EVGA DG-8 (DG-87) Gaming Case Review

System Install:

Front radiator clearance is at 85MM

You have about 85mm of clearance in the front, which is plenty to do a push/pull configuration in the front. You can even do a push or a pull configuration in the front of the case with a super fat monsta radiator. If you need more space,  you can always drill out the four rivets holding down the HDD cage mount, and get enough space to mount dual 85mm thick monsta rads in the front (please don’t do that).


2.5″/63.5mm Clearance from the top of the case to the top of the motherboard.

Here is a better view with radiator clearances from front to the HDD cage mounting bracket, and radiator clearance from the top of the case to the top of the motherboard.


The top fan mounts are offset by an inch or 25.4mm if using a 140mm fan. Add 20mm for 120mm fans.

For those wondering how much clearance they get from the back of the case to allow for taller memory on the motherboard. Here is your answer to that; 25.4mm with a 140mm fan, and 45.4mm with a 120mm fan. I would personally not recommend running a radiator more than 60mm thick on the top (with fans only on one side). If you plan to do push/pull configuration, you would have to use a thinner radiator in the top.


In case you were wondering how the front and the top panel are connected together. Here is your answer (click image for enlarged version). If you do plan to take off all the panels, you will need to disconnect the top front panel from the board as indicated above. I have also highlighted the USB3.0/3.1 connectors for the front panel. During my install, the top connector came off and I was not able to use the DG tuner software. The DG Tuner software requires that you do have the USB 3.0 connector connected to the motherboard.


For this review build. I decided to go with a white and black theme. Given the size of the case, an ATX motherboard looks really small in the case. If you use a small loop or don’t want to showcase a lot of the cooling parts in use, I would recommend using the EVGA side plate to cover some things up.


I decided to go with the Aqualis glass reservoir from Aqua Computer. Interestingly, I noticed that the slots for the EVGA res bracket kinda work for mounting the bracket for the Aqualis. I also had Greg at MunkyMods build me a custom basement cover, to give the build a nice clean look. I feel reservoirs like the Aqualis or the XSPC photon look better in big cases, as they help fill up a lot of empty space.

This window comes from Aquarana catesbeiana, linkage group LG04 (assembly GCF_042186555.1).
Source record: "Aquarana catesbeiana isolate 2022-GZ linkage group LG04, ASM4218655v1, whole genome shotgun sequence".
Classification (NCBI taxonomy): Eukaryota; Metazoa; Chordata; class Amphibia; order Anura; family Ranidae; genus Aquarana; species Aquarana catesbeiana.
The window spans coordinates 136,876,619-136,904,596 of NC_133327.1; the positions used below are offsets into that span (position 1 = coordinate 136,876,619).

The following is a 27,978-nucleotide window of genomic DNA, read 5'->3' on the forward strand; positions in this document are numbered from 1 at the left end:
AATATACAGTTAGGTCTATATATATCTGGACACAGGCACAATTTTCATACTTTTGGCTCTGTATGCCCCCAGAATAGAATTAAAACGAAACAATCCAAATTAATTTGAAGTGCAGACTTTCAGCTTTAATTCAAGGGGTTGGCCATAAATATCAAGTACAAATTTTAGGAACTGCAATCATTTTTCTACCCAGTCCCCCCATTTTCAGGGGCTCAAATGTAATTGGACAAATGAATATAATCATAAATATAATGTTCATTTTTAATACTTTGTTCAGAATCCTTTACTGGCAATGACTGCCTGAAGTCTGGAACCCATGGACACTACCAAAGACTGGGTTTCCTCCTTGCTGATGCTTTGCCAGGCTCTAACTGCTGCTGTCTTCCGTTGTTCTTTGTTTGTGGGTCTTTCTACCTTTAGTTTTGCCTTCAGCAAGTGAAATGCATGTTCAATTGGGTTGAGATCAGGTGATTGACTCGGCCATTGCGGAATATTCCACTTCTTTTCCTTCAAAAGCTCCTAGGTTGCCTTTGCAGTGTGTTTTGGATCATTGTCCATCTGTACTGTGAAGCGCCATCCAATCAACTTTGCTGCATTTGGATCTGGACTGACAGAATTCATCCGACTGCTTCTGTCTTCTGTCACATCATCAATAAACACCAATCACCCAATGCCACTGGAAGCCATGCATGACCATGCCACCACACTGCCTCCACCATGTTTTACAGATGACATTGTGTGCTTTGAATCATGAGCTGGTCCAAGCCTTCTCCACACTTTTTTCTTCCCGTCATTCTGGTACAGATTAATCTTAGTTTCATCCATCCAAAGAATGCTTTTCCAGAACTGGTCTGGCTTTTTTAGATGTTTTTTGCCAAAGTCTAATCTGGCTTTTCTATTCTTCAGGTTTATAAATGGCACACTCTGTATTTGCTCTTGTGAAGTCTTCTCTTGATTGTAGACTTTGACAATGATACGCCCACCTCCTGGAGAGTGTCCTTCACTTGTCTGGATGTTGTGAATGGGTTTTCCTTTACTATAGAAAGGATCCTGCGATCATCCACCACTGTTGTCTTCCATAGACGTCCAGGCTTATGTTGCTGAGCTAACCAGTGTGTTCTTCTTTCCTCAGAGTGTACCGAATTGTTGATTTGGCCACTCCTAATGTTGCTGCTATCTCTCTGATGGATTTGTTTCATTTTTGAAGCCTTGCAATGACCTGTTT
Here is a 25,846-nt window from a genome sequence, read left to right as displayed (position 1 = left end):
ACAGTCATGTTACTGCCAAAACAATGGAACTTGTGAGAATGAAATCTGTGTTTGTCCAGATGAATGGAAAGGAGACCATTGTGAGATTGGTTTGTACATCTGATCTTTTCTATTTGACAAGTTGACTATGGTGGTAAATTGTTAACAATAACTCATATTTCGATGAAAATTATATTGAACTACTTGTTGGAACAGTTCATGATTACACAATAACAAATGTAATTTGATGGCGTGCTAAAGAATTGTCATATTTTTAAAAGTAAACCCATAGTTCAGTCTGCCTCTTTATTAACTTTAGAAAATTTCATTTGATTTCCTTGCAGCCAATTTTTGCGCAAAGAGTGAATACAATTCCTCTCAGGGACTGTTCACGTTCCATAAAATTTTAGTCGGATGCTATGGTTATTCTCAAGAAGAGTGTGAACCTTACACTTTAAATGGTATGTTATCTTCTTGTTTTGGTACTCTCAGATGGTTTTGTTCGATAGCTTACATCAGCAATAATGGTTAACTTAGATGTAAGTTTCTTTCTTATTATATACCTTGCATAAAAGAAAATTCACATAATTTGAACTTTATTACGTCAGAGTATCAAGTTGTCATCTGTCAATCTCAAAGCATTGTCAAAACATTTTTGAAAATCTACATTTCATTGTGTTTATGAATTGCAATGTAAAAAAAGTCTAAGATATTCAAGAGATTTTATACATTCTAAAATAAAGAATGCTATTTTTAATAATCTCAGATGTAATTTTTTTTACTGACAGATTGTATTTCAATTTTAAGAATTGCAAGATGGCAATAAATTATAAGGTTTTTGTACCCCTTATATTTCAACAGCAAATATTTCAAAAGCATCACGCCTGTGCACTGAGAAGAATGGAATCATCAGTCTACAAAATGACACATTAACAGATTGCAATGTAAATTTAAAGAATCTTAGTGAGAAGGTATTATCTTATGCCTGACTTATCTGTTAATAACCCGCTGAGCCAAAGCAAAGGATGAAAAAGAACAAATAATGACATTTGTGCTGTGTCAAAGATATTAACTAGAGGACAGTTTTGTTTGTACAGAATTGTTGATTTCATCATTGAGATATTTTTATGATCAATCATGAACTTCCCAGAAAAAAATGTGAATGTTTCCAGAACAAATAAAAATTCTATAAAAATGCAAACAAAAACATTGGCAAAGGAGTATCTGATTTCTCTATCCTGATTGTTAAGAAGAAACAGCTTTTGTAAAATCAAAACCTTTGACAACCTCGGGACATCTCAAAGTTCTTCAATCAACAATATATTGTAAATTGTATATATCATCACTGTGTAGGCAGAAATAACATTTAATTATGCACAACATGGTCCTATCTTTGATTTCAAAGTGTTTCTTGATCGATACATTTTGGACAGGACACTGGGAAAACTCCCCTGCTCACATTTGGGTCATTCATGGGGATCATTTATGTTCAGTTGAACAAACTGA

Here is a close up of the custom basement cover that Greg at MunkyMods designed and made for me. He laser cut the fitting pass-through holes (bulkhead fittings) as well, so there was no drilling at all.


To keep up with the white and black theme, I used the Asus Sabertooth Z170s ATX motherboard in the build, as it matched my theme perfectly.


Having the MunkyMods basement cover back-lit, allowed me to accent the build in a very nice way. I used Mayhems pastel white fluid for this build, along with some Phanteks cables. I used a slim Magicool 420mm radiator in this build along with the factory fans. Keep in mind I wanted to go for what would look the best (It’s a review build after all).


The MSI 970s were cooled using EK full cover, water blocks, along with the Three (3) slot parallel connector. Primochill hardline fittings were used in the build as well.


And here’s the final product.

I do wish I was using an EATX motherboard, as that would have made the case look a bit more full. There wouldn’t be such a gap between the board and the cable grommets. The only time I struggled during this build was cable management, and honestly I was not happy the way it turned out.

Another issue I ran into, was the length of the front panel connector cables. These cables are too short for the case, and do not allow for a nice clean route. EVGA, I hope you increase the length of front panel cables by at least 6″, so that people can route them cleanly.


Build Specs:

  • Mobo – Asus Sabertooth Z170S LGA-1151 ATX Motherboard.
  • CPU – Intel Core i7-6700K “Skylake” LGA-1151 Processor.
  • CPU Cooler – EK Supremacy MX w/custom finish to match motherboard.
  • GPUs – Two (2) MSI GTX 970 Gaming Graphics Cards.
  • GPU Cooler – Two (2) EK 970 Gaming Full Cover Waterblocks.
  • RAM – Hyper X Predator with custom MunkyMods color inserts.
  • PSU – Seasonic X-1050 80+ Gold Full Modular Power Supply.
  • Cables – Phanteks Cable extensions w/MunkyMods Monsta cable combs.
  • Fittings – Primochill Ghost White and Revolver Black.
  • Reservoir – Aqua Computer Aqualis.
  • Fluid – Mayhems Pastel with hint of Aurora.


For a case this big, I feel it lacks some cable routing options that other cases in its class have (Velcro straps anyone?). You do have so much space in the back, that you don’t have to worry about how you are going to close the rear panel. I wish the case had some smaller cable tie downs, as that would have help create better cable routing runs.


DG Tuner

As I had mentioned earlier, the case comes with the EVGA DG Tuner software. The software allows you to control the fans, see the case temperature, and enable K-Boost. It also has a hardware monitor that allows you to see your the temps of your system. Keep in mind that the USB 3.0 cable must be plugged onto the motherboard for the DG Tuner software to work properly. Make sure that that cable stays plugged in on the front panel, as I had my cable come off while trying to run some cables around it.


DGTuner Settings

The settings menu allows you to; pick if you want the application to start with windows, what level of performance you want, when KBoost is on or off, select how often to check for updates, and pick your language. When K-Boost is enabled with options set to High Performance, it runs your CPU and GPUs at the boost clock allowing applications to perform better.


Coming up next ….. Final Thoughts:


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